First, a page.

Vivitrol, a prescription medication comprised of the opioid-antagonist naltrexone, has extended-release properties. When used in medication assisted treatment programs, Vivitrol is effective in treating alcoholism and opioid dependency. Naltrexone was approved by the U.S. Food and Drug Administration (FDA) in 1984 and received further approval to be used for treatment of alcoholism in 2006 and treatment of opioid addiction in 2010.
When used as directed and under the supervision of medical professionals in a medication assisted treatment program, Vivitrol is a safe and effective medication for short and long-term use. Since naltrexone, the active ingredient in Vivitrol, can increase the risk of liver damage, it is recommended that a physician conducts a complete physical examination prior to prescribing Vivitrol.
Vivitrol is not safe for pregnant women and is not approved for individuals who have taken any form of opioid within the past seven days.
Like most other prescription medications, the use of Vivitrol can cause side effects. Your prescribing physician can educate you on these side effects, as well as help determine if Vivitrol is the appropriate medication for you.
The Effectiveness of Vivitrol Treatment
Numerous researchers have conducted studies to determine Vivitrol’s effectiveness. One study in particular reported that individuals taking Vivitrol experienced an average of 99.2% opioid-free days. Within the same study, it was shown that cravings were 10 times lower in individuals who took Vivitrol than in those who did not.
Another Vivitrol study showed that the majority of individuals receiving medication assisted therapy with Vivitrol had more success in their sobriety if it was taken for 12 months. While 50% of these individuals stayed opioid-free, none of them reported any reactions at the injection site. Instead, the majority of individuals said they experienced reduced drug cravings, decreased opioid use, and a better quality of life.
Benefits of Vivitrol Treatment plus Counseling
The use of Vivitrol is only one component to a more comprehensive treatment program. At Southern West Virginia Comprehensive Treatment Centers, individuals will also participate in group and individual therapy, as well as additional support services that will benefit their recovery. For these individuals and their loved ones, understanding the following information can help enhance the treatment process:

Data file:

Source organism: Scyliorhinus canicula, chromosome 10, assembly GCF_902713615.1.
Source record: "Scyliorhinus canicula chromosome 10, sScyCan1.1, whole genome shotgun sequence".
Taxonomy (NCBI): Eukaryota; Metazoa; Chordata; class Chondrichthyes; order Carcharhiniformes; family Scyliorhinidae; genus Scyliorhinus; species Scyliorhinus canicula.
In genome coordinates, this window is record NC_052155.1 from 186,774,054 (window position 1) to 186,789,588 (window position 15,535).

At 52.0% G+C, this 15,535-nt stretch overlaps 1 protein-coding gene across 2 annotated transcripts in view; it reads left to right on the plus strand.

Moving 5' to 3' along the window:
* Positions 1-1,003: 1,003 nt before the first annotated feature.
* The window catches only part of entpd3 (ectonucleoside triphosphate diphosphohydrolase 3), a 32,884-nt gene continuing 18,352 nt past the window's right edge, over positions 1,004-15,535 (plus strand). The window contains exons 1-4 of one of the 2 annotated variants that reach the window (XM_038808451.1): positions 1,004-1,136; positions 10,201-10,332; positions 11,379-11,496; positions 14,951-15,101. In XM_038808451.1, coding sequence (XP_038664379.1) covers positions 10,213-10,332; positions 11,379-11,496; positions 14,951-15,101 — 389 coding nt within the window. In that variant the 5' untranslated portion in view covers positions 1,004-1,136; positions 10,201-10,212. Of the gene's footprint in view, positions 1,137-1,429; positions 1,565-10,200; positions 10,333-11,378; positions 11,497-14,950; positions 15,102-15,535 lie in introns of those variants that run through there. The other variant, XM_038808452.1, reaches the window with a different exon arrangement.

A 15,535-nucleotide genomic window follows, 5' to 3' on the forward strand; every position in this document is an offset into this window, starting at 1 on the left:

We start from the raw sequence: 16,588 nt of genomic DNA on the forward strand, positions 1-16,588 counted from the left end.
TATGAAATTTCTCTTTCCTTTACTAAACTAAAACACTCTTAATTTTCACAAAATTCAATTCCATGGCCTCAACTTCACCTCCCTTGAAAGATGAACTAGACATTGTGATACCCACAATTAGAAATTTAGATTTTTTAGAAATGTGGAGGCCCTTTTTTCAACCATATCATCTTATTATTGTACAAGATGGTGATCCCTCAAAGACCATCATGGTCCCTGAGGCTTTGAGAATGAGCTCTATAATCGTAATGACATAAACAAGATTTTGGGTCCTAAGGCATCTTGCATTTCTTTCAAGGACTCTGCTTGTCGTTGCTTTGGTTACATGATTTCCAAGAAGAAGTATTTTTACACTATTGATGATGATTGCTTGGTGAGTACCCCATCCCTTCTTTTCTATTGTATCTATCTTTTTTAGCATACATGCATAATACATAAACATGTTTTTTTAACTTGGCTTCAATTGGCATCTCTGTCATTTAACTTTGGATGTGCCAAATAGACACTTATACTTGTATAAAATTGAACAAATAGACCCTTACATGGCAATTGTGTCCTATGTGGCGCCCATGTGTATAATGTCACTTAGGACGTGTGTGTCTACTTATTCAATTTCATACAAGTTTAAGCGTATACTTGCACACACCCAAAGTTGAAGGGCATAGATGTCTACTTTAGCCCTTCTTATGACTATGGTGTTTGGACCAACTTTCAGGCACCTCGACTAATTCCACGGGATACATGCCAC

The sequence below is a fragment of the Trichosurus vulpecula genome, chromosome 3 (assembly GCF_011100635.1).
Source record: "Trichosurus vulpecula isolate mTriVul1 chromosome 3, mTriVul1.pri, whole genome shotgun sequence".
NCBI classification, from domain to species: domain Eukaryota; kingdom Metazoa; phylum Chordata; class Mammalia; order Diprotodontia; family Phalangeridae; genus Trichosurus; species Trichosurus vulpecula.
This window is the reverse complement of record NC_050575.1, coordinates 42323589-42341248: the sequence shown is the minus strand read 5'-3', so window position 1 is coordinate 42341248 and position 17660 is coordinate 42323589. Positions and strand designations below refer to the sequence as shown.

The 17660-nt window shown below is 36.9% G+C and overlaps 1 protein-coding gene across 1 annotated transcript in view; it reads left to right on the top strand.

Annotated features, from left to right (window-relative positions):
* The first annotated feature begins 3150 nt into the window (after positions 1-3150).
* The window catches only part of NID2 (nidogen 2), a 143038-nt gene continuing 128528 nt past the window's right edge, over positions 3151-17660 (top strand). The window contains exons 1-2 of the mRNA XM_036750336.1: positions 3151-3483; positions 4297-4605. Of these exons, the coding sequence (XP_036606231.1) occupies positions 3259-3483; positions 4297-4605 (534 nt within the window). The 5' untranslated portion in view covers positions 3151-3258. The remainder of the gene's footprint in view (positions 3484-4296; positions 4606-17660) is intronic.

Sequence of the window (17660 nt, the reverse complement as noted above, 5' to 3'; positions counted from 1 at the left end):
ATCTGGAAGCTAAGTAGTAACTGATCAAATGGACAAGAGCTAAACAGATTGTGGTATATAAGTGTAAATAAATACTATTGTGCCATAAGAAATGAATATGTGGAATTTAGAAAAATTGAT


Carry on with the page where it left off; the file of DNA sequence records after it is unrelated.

How You Can Be Successful in a Medication Assisted Treatment Program
Above all else, it is critical that you realize that treatment includes a number of components that will help you achieve and maintain your sobriety. You will need to make a commitment to yourself and your recovery, as well as make any and all changes necessary to follow through with that commitment. Understand that those whom you are working with are there to help you achieve your goals. Be prepared to take an honest look at your life, acknowledge your mistakes, and work towards positive changes. Utilize a mindset that supports your dedication to getting sober, ditch the excuses, and build a healthy tomorrow. Know that your road to recovery might not be easy, but that through your commitment, this road can lead you to great success.
How to Support Your Loved One during Medication Assisted Treatment
Witnessing a loved one battle with an opioid addiction can bring about a number of emotions, from anger and sadness to disbelief and heartbreak. Do not doubt any of your supportive actions throughout your loved one’s addiction, as it might have just been the support he or she needed to finally reach out for help. That very same support can also serve as encouragement for your loved one to continue in his or her success. When your loved one begins recovery at a medication assisted treatment program, educate yourself on the treatment process, prepare to support him or her in the ways that he or she needs, and seek out a support group/family therapy program to help yourself. Recognize that your loved one has affected your life and that you must care for yourself in order to provide support to him or her. Maintain strong mental, physical, and emotional health during this time. Know that your loved one’s treatment center can be an excellent resource for information and assistance for you during this time.
The Side Effects of Vivitrol
Below are the possible side effects that can develop in response to Vivitrol use:
- Pain, swelling, or scabbing near the injection site
- Liver damage
- Shortness of breath, persistent cough, or other respiratory issues
- Runny nose and watery eyes
- Decreased appetite
- Muscle cramps
- Dental pain
For more information on Vivitrol’s side effects and how it can affect you, contact your physician or one of our compassionate staff members at Southern West Virginia Comprehensive Treatment Centers.